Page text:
To compete and thrive in the 21st century, democracies, and the United States in particular, must develop new national security and economic strategies that address the geopolitics of information. In the 20th century, market capitalist democracies geared infrastructure, energy, trade, and even social policy to protect and advance that era’s key source of power—manufacturing. In this century, democracies must better account for information geopolitics across all dimensions of domestic policy and national strategy.
Katherine Mansted is a nonresident fellow, with a focus on emerging technologies, cybersecurity, and the Asia-Pacific. Her research explores the impact of the information revolution on traditional systems—including democracy, national defense, and international relations. Her publications include work on cyber-enabled foreign interference in Australia, and internet privacy.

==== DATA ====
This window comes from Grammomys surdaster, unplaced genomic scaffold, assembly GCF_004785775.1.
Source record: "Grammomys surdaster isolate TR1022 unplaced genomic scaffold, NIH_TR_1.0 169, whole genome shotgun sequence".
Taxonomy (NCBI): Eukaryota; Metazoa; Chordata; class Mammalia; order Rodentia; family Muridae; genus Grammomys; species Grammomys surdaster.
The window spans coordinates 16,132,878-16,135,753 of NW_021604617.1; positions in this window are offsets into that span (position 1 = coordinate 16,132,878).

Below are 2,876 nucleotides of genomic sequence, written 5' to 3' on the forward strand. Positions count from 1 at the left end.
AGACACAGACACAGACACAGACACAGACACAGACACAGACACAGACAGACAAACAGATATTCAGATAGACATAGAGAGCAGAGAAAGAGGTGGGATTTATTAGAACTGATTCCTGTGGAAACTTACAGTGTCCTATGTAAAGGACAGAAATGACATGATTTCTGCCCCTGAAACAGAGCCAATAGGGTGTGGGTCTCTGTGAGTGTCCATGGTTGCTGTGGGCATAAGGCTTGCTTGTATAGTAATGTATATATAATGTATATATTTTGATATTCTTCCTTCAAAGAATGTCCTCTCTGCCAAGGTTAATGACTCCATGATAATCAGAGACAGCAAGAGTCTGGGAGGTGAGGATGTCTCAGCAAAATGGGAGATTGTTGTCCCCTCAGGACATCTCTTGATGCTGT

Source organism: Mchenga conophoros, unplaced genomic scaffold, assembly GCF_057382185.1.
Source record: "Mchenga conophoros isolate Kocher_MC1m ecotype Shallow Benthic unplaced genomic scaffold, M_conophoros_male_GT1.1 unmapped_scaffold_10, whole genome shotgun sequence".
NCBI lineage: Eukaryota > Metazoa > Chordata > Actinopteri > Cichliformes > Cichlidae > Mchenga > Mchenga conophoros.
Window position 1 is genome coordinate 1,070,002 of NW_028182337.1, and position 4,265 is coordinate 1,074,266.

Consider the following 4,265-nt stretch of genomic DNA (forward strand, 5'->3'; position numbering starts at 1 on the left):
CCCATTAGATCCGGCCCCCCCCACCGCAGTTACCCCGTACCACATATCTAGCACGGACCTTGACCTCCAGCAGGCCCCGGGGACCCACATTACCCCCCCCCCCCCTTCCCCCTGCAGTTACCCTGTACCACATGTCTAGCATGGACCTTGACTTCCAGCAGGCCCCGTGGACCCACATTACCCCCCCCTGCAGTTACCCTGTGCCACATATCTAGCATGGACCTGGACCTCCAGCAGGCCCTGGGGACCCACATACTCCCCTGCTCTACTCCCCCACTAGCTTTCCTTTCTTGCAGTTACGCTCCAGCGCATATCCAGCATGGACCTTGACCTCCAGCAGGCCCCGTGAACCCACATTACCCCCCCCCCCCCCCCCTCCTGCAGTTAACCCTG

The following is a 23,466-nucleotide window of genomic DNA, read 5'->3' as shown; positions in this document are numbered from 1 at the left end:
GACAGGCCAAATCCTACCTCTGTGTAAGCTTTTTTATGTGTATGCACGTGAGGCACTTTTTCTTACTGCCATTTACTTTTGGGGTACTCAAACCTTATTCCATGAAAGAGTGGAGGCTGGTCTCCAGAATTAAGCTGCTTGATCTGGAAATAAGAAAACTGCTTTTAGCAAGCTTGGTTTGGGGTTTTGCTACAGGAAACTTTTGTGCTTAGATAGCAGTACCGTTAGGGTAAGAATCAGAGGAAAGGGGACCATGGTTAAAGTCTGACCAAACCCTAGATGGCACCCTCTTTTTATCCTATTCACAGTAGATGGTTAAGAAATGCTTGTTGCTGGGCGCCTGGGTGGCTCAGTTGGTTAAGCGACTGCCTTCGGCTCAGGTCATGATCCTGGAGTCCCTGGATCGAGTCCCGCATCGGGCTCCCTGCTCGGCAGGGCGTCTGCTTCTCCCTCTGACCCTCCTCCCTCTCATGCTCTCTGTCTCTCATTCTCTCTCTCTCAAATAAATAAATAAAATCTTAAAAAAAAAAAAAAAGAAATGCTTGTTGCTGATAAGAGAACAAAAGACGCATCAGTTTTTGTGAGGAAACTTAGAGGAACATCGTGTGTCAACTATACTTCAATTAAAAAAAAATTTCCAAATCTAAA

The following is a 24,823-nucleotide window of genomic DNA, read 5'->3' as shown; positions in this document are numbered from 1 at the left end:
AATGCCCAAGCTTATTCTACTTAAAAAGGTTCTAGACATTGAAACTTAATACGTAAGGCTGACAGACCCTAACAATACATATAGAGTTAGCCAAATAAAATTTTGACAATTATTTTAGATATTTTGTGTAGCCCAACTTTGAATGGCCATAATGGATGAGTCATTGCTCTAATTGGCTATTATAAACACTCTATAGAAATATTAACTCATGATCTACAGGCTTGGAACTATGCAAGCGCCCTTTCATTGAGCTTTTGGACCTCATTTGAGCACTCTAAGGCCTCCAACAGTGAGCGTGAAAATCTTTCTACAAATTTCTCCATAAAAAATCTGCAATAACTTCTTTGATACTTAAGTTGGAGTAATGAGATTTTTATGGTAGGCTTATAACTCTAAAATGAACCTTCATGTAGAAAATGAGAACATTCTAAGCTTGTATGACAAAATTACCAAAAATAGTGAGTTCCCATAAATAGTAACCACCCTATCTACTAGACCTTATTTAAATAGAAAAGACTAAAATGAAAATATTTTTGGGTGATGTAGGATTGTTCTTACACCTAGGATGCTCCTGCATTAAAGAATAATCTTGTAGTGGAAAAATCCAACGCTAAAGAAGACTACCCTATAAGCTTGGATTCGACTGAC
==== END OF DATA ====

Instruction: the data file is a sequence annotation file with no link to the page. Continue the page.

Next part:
Previously, Katherine has practiced law as a commercial solicitor, served as a policy adviser to an Australian Cabinet Minister, and served as an Associate to a Justice of the High Court of Australia.
Katherine holds a Master of Public Policy from the Harvard Kennedy School, and a Bachelor of Laws with First Class Honors and a Bachelor of International Relations from Bond University.Last Updated: Jul 10, 2018, 2:09pm